Thursday, June 14, 2018


Following is an article that I wrote today about NCAA track and field bronze medal winner in the steeplechase, Paige Stoner.

EUGENE, Ore. — Prior to the finals of the women’s 3,000-meter steeplechase at Saturday’s NCAA Division I Track and Field Championships held at historic Hayward Field, Pottsville Area graduate Paige Stoner had to make a bold decision.

Her choices were to sit back and let the favorite, Boise State’s Allie Ostrander, dictate the pace, or go for broke and challenge the reigning steeplechase champion.

Like she has all season, Stoner chose the latter and went for the win.

The 3,000-meter steeplechase, which derives its name from the horse racing steeplechase, is a brutal event. The distance is a little less than two miles, within which runners must hurdle a total of 28 immovable, 30-inch high barriers as well as a 12-foot wide water jump on all seven laps. After the legs fatigue, hurdling the barriers becomes increasingly difficult, causing many a runner to trip and fall to the track.

The Syracuse University junior placed third in the event in a personal-best time of 9 minutes, 46 seconds. It was the perfect cap to what has been a superb season for Stoner in nearly every race she has run.

In the fall, Stoner proved herself to be one of the top harriers in the country in her final year of eligibility in cross country.

At the Atlantic Coast Conference Cross Country Championships in Louisville, Kentucky, she battled
Dorcas Wasike, a Kenyan native running for the University of Louisville. Stoner found another gear in the last 100 meters of the race and prevailed in a time of 19:52 on the 6-kilometer course, capturing the ACC championship.

In miserable conditions, she placed second at regionals in Buffalo, New York, then she went on to run the exact same time of 19:52 to earn a 17th-place finish at the NCAA Championships.
Stoner’s success continued throughout her indoor season, when she raced at distances of 3K and 5K. In her own words, Stoner prefers an “honest” race over a tactical one. In a tactical race, competitors tend to bunch together at a relaxed pace, then as the race winds down, the runner with the fastest sprint usually prevails.

At Indoor Nationals held at Texas A&M, the race was a slower, tactical race, but Stoner placed 8th in a time of 16:02 for 5 kilometers, earning All-America honors.

During her outdoor season, Stoner competed in a grueling 10,000-meter race, which is 25 laps around the track. She ran a personal-best time of 33:55 and finished in 6th place.
In addition to being an accomplished runner, Stoner participated in soccer, gymnastics and swimming during her youth. She enjoys running the steeplechase because it appeals to her all-around athletic abilities.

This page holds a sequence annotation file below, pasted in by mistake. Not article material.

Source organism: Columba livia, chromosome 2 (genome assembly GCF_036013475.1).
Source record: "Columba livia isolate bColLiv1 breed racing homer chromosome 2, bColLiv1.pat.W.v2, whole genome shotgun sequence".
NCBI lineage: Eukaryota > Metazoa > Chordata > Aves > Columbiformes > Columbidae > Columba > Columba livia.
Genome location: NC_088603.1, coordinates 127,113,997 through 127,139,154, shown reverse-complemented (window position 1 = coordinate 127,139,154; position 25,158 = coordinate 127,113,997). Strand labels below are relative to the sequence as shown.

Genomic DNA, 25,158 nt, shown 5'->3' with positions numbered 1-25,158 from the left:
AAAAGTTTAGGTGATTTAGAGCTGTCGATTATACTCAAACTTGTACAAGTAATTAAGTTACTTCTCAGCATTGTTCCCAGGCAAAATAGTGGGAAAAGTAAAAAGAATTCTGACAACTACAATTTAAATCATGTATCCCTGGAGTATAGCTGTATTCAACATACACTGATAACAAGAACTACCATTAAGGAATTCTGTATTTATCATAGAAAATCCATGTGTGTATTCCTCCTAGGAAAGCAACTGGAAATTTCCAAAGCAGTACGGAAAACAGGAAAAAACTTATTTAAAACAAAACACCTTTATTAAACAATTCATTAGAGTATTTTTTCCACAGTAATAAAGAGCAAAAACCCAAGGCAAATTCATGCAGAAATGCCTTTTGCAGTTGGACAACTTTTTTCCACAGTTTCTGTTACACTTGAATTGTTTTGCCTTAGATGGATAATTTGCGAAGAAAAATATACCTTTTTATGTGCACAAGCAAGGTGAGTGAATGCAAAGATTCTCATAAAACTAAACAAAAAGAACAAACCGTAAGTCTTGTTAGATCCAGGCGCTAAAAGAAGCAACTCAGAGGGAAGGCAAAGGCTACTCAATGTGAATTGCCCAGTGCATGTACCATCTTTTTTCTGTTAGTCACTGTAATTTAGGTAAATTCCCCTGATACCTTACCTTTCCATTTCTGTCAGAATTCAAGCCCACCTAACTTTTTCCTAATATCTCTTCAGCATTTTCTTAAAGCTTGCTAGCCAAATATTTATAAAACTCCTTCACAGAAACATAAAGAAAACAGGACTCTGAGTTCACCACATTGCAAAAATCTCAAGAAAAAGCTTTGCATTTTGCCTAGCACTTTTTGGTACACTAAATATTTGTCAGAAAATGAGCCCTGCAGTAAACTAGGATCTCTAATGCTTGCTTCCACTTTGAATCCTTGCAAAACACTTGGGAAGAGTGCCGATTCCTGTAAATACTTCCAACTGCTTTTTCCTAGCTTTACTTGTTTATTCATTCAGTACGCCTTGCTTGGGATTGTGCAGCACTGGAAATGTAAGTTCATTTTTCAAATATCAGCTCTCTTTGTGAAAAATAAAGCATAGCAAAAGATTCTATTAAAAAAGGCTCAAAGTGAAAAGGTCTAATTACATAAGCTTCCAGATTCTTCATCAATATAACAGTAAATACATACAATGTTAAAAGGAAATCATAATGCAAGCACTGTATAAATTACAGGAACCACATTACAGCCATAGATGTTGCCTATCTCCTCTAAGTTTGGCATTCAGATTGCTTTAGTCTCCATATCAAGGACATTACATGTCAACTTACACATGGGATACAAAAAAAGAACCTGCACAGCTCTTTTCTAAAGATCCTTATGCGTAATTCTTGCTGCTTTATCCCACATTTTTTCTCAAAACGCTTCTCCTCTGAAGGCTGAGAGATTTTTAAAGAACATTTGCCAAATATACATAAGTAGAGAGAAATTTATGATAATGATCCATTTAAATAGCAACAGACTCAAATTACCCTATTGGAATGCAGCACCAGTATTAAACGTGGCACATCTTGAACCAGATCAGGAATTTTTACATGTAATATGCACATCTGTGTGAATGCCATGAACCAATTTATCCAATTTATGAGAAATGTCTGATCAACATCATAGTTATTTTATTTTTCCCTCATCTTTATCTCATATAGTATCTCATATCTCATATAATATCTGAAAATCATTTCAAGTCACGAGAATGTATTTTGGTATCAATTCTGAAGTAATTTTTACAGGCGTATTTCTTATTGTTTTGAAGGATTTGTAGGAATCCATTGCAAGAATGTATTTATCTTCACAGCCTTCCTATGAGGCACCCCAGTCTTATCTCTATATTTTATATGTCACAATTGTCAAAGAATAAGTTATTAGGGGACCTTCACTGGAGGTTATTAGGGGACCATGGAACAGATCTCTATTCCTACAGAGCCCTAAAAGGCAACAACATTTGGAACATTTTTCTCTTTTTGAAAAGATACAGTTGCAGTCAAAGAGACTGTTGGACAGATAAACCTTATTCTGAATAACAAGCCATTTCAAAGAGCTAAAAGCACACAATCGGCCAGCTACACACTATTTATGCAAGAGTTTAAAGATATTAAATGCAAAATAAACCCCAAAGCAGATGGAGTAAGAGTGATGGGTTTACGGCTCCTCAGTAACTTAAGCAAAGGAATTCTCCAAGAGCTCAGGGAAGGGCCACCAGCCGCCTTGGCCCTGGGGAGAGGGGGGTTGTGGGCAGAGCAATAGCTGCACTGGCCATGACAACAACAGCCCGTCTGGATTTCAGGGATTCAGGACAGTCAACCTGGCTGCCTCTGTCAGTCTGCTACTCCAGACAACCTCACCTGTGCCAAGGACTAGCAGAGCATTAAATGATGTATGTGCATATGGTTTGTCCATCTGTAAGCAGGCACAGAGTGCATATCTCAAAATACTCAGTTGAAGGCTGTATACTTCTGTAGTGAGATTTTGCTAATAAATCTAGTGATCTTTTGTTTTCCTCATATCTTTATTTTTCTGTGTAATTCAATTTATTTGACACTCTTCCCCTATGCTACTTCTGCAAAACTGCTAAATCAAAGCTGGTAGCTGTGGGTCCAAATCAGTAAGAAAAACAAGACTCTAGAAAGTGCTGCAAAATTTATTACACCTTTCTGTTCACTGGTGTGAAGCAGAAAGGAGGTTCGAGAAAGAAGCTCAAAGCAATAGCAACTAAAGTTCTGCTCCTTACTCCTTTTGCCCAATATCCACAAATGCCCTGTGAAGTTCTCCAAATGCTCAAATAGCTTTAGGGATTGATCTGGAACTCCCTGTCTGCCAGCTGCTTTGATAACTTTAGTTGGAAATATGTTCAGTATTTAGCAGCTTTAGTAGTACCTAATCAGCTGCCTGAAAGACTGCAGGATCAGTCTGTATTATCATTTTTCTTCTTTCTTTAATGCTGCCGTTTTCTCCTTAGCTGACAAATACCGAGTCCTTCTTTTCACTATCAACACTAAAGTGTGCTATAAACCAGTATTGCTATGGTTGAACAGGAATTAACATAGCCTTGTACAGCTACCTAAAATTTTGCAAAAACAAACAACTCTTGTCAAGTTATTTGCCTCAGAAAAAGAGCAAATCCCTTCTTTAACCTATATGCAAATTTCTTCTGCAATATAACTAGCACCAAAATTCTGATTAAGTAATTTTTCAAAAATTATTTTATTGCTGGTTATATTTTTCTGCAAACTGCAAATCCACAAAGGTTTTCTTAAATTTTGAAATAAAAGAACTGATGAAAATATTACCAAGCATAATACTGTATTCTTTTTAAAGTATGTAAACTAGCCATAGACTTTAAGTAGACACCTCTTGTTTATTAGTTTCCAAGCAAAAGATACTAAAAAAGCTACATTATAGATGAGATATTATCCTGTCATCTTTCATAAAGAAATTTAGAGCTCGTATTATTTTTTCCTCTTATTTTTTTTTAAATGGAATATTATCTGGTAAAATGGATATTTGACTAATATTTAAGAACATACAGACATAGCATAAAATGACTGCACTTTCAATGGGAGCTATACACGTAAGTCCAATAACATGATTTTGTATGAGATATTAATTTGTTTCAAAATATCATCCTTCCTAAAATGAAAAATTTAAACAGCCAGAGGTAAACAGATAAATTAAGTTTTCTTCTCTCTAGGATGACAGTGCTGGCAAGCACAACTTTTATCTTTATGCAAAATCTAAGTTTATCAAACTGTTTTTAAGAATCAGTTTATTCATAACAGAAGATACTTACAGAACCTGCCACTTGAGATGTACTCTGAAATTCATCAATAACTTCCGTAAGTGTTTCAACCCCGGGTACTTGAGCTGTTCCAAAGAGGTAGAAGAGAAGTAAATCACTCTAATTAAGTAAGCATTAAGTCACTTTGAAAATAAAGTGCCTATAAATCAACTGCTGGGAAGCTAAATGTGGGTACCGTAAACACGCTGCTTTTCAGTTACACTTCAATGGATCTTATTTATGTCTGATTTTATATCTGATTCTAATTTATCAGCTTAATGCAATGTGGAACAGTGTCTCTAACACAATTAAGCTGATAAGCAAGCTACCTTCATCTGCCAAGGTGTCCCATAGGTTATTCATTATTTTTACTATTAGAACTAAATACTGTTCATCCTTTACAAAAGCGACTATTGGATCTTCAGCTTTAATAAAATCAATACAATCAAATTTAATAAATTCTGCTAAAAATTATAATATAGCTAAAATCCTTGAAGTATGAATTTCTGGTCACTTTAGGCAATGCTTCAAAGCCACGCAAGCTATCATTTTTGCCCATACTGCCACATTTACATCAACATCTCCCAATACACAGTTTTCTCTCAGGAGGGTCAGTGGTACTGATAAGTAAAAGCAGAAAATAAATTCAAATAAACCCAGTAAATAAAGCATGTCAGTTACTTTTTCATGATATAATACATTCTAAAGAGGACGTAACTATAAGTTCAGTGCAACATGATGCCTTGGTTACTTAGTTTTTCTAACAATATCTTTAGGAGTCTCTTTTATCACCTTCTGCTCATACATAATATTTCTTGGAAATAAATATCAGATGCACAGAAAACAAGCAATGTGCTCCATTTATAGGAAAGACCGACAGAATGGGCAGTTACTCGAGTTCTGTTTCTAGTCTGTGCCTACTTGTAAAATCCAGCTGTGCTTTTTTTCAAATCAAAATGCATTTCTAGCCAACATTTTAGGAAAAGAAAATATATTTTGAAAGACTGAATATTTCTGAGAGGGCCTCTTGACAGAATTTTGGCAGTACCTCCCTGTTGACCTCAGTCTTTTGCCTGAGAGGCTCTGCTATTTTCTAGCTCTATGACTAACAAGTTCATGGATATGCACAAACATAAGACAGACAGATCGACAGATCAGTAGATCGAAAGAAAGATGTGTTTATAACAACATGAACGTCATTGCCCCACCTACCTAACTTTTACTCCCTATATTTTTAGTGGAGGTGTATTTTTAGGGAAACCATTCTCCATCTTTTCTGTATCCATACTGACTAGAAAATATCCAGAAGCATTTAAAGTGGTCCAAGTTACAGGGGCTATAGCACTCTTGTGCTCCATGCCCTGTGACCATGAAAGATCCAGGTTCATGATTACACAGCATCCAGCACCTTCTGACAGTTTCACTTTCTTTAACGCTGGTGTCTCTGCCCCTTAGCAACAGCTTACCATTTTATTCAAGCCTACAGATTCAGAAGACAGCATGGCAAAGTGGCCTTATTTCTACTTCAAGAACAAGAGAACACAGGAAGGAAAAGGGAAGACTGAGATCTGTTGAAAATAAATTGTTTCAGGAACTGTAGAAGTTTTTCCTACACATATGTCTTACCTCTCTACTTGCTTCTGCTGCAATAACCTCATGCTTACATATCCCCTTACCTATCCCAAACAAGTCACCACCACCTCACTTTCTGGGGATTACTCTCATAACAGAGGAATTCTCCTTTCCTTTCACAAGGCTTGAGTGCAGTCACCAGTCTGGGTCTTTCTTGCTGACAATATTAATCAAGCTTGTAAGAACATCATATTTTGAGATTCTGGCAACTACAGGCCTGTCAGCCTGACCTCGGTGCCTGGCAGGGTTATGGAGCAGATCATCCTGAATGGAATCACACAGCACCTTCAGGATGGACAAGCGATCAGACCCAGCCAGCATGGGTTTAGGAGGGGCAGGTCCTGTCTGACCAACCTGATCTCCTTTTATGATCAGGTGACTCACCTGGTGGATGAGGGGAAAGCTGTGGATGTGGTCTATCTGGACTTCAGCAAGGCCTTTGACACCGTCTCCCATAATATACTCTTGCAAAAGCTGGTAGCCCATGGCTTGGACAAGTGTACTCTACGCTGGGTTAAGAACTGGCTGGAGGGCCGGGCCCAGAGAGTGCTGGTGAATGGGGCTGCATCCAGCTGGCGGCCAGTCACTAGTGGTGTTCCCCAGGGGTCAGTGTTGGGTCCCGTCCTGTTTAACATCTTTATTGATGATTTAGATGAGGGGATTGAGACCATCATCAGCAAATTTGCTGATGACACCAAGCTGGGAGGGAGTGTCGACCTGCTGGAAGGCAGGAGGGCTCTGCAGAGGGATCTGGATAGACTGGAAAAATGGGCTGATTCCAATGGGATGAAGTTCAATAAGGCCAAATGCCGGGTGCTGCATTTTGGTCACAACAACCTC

She won her first steeplechase race of the season at the University of Virginia in late April, clocking a time of 9:57. Once again, she earned an ACC championship, winning the event and dropping her time to 9:50. A time of 9:48 at regionals earned her a spot at nationals.

Thursday evening, she ran easily in her qualifying heat, landing her in the steeplechase finals.
After the first lap of the finals race, Stoner’s face displayed grit and determination, as she remained right on the heels of Ostrander. Glancing side to side, and looking up at the large screen, she was surprised that the rest of the field was not brave enough to go for the win, as she and Ostrander were running far ahead of the pack.

With about 600 meters to go, however, the scorching pace took its toll. She could feel the strength leave her legs, and with 300 meters remaining she surrendered second place. In the end, Ostrander defended her title with an outstanding time of 9:29. Stoner finished third, 17 seconds back.

True to her hardscrabble Pennsylvania roots, Stoner ran a Rocky Balboa-style race. She challenged the champion, she made her work for the victory and she left nothing on the track. Stoner is the third best collegiate steeplechase runner in the nation.

Over the summer, Stoner will work as a counselor at a Christian cross country camp. Faith is a major part of her running. She will then travel to Switzerland with a group of runners from Athletes in Action to compete against elite European runners.

Stoner has a year of track eligibility remaining. Although she enjoys running the steeplechase, she said she needs to work harder on her hurdling technique if she is to improve. She has the speed and strength to run the steeplechase, the 5,000 meters or the 10,000 meters.

Whatever long distance race Stoner elects to run, she will compete with a deep faith, gritty determination and a foundation of hard work.

Look for her again at nationals next year and remember that the 2020 Olympic Games are only two years away.